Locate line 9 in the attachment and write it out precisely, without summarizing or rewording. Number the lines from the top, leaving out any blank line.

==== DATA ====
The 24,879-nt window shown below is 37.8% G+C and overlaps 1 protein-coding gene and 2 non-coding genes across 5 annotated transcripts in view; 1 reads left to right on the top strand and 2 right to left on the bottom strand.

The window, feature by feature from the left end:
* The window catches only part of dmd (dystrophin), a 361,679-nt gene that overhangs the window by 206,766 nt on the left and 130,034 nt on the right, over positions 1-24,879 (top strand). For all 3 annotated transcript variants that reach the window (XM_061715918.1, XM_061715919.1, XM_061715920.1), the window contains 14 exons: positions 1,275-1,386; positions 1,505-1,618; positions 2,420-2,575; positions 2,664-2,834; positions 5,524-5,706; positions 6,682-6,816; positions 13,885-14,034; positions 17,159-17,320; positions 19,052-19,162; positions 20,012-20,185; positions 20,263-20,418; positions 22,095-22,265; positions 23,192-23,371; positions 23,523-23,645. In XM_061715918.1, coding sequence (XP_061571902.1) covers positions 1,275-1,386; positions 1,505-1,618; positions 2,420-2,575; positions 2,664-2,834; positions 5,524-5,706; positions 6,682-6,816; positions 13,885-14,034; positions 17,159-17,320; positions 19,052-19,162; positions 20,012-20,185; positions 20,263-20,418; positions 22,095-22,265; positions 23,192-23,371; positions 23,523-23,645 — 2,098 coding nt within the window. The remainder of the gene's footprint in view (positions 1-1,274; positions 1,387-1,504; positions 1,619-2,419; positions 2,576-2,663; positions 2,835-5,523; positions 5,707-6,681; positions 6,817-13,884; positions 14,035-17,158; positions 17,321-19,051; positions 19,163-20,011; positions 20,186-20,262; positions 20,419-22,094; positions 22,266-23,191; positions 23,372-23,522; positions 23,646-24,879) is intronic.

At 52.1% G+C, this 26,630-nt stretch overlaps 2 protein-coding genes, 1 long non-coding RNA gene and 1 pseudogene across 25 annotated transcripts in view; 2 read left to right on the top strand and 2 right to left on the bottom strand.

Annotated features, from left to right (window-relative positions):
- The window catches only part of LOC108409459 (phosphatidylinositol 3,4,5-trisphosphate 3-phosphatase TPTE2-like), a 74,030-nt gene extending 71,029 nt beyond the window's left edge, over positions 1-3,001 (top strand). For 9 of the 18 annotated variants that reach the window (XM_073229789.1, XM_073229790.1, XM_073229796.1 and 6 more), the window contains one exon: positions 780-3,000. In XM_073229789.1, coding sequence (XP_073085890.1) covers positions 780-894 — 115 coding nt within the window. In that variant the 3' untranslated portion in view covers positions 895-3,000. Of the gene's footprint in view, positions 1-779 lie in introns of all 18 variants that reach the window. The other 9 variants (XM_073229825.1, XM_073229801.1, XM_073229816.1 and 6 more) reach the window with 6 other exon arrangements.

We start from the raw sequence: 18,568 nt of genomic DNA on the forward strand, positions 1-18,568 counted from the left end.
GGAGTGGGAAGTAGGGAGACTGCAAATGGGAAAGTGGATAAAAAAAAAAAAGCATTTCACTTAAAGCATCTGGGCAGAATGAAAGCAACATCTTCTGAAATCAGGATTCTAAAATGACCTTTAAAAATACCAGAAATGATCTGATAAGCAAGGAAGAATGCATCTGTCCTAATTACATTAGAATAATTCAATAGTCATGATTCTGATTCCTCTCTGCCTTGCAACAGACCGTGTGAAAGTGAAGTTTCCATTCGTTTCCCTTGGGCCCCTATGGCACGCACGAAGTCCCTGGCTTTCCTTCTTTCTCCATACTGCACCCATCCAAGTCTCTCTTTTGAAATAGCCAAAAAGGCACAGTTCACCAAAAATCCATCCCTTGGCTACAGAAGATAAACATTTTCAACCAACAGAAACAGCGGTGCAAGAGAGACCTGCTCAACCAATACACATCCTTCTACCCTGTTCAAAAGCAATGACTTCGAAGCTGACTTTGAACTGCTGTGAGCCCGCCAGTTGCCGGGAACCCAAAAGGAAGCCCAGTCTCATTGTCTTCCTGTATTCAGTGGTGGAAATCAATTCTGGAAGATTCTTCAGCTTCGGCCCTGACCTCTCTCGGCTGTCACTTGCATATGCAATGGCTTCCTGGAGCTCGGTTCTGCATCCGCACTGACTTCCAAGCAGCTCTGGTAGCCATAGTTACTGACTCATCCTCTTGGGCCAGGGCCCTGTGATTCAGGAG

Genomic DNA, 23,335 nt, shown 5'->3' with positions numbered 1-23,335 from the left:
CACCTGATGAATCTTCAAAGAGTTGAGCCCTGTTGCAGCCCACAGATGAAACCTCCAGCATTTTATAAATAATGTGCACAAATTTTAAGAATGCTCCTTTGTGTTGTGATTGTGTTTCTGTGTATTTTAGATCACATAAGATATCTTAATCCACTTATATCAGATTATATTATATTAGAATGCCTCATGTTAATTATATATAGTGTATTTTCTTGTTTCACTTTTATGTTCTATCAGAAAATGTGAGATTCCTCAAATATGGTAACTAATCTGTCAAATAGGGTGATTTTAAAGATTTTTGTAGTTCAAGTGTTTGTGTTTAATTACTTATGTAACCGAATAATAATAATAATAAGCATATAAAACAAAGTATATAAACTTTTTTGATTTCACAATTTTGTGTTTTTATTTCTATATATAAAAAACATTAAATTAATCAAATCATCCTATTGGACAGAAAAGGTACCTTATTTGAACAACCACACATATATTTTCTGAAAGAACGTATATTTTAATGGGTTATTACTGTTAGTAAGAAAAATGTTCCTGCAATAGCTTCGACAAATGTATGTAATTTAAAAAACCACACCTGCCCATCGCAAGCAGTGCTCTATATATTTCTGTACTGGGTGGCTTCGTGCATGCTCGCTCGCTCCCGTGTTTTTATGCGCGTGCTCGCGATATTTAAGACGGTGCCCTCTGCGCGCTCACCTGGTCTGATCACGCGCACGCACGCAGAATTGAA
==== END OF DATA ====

Genomic DNA, 23,335 nt, shown 5'->3' with positions numbered 1-23,335 from the left: